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Z Gombos, R Hermann, R Veijola, M Knip, O Simell, P Pollanen and J Ilonen

OBJECTIVE: Animal models suggest that androgen receptor gene polymorphisms might affect disease predisposition in human immune-mediated diabetes. The aim of this study was to investigate the effect of the human androgen receptor gene exon 1 CAG repeat polymorphisms on type 1 diabetes (T1D) susceptibility. DESIGN AND METHODS: A combined strategy of case-control and family-based approaches was used. Affected sibling pair families (n=120), nuclear families (n=645) and cohorts of sporadic cases (n=208) and controls (n=1381) were genotyped for androgen receptor gene exon 1 CAG repeat polymorphism. An automated fluorescence-based DNA fragment-sizing method was used. RESULTS: The distribution of CAG repeat alleles did not differ significantly between patients and controls. However, short repeat alleles (7-14) were more prevalent among cases in girls compared with controls (8.77% vs 5.91%; P=0.03). Long repeat alleles (19-28) were less frequent among HLA DR3-positive diseased boys than in DR3-positive control boys (32.6% vs 40.6%; P=0.011). The differences were not significant after adjustment for multiple comparisons. Transmission of CAG repeat alleles was not different from expected in the total material. However, transmissions to girls deviated from the expected value significantly (extended transmission disequilibrium test (ETDT) 37.82; P=0.0016). A decreased transmission of the alleles with 13, 20 and 26 repeats to girls was observed (T%0, P=0.046; T%25.5, P=0.0003, T%0, P=0.025). CONCLUSION: The results do not support a common role for the androgen receptor gene exon 1 CAG repeat in T1D susceptibility; however, an effect of a disease variant in linkage disequilibrium could be detected.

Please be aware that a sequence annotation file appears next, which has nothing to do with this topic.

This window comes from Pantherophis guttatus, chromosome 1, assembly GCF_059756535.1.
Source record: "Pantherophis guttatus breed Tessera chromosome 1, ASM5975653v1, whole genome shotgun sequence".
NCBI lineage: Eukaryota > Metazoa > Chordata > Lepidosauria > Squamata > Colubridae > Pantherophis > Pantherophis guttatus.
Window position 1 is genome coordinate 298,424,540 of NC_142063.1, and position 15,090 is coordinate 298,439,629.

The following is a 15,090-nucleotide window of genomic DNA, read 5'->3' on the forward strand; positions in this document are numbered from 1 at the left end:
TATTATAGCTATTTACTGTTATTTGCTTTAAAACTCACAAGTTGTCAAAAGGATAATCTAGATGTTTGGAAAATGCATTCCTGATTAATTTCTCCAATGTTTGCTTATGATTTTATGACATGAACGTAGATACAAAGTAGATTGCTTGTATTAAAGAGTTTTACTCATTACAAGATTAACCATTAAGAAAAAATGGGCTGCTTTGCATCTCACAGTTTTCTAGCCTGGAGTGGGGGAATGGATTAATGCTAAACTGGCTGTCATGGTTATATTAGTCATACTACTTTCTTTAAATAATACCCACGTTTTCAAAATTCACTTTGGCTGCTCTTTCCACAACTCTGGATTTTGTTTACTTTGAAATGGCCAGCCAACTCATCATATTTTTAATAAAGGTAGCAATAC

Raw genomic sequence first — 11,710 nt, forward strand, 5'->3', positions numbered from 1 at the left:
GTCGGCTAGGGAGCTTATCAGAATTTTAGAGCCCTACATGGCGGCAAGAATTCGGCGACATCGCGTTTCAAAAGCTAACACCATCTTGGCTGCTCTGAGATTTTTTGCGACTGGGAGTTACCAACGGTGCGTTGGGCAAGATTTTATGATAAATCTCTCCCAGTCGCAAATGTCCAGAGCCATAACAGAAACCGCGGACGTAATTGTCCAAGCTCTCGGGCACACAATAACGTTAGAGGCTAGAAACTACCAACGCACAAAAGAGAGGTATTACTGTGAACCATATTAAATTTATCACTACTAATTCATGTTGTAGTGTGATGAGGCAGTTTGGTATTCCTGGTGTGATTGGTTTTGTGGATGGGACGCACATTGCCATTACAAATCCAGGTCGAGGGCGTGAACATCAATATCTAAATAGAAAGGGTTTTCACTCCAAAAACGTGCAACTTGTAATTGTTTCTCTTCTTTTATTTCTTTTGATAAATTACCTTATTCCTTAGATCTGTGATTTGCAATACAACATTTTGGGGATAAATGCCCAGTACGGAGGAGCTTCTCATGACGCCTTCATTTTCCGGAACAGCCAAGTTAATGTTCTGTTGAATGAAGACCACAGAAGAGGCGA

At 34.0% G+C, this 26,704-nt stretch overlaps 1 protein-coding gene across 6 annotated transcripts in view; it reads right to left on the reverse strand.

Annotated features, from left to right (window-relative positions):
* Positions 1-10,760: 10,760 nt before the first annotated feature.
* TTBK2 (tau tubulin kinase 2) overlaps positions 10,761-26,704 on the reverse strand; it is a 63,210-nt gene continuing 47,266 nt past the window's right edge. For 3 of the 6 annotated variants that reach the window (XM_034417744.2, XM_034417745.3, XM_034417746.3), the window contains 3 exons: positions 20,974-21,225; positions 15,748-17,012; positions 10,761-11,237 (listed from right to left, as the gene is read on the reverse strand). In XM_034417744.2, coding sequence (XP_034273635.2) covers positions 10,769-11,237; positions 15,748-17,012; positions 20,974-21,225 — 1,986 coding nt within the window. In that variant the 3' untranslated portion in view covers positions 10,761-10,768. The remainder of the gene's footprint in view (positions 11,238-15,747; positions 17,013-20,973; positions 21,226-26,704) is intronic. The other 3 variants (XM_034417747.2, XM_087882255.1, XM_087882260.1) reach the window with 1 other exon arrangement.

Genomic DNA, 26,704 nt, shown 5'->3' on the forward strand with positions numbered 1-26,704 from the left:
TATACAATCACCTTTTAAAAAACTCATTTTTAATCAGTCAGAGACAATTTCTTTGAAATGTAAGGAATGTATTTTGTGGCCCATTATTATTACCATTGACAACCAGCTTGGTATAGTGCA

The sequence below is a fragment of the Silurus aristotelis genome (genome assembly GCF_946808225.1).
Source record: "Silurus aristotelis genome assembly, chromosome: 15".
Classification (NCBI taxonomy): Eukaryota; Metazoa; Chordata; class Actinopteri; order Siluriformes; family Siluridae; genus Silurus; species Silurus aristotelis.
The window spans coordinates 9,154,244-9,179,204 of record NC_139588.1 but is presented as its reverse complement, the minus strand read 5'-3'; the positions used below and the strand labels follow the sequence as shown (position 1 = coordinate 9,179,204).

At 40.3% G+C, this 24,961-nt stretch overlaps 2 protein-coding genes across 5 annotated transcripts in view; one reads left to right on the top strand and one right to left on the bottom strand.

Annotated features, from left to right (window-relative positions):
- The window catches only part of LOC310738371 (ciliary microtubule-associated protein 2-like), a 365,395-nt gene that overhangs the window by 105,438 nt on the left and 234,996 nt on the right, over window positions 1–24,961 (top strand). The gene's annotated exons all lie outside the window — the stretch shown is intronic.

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Z Gombos, R Hermann, M Kiviniemi, S Nejentsev, K Reimand, V Fadeyev, P Peterson, R Uibo and J Ilonen


Addison's disease is an organ-specific autoimmune disorder with a polygenic background. The aim of the study was to identify non-class II human leukocyte antigen (HLA) susceptibility genes for Addison's disease.

Design and methods

Addison's disease patients from three European populations were analysed for selected HLA–DR–DQ alleles and for 11 microsatellite markers covering ∼4 Mb over the HLA region. Subjects were 69 patients with Addison's disease from Estonia (24), Finland (14) and Russia (31). Consecutively recruited healthy newborns from the same geographical regions were used as controls (269 Estonian, 1000 Finnish and 413 Russian). Association measures for HLA–DRB1, DQB1, DQA1 and 11 microsatellites between D6S273 and D6S2223 were taken. A low-resolution full-house typing was used for HLA class II genes, while microsatellite markers were studied using fluorescence-based DNA fragment sizing technology.


We confirmed that the HLA–DR3–DQ2 and the DQB1*0302–DRB1*0404 haplotypes confer disease susceptibility. In Russian patients, we also found an increase of DRB1*0403 allele, combined with DQB1*0305 allele in three out of six cases (P<0.0001). Analysis of 11 microsatellite markers including STR MICA confirmed the strong linkage in DR3–DQ2 haplotypes but DRB1*0404–DQB1*0302 haplotypes were diverse. MICA5.1 allele was found in 22 out of 24 Estonian patients, but results from Finnish and Russian patients did not support its independent role in disease susceptibility.


HLA–DRB1*0403 was identified as a novel susceptibility allele for Addison's disease. Additionally, we found no evidence of a non-class II HLA disease susceptibility locus; however, the HLA–DR3–DQ2 haplotype appeared more conserved in patient groups with high DR–DQ2 frequencies.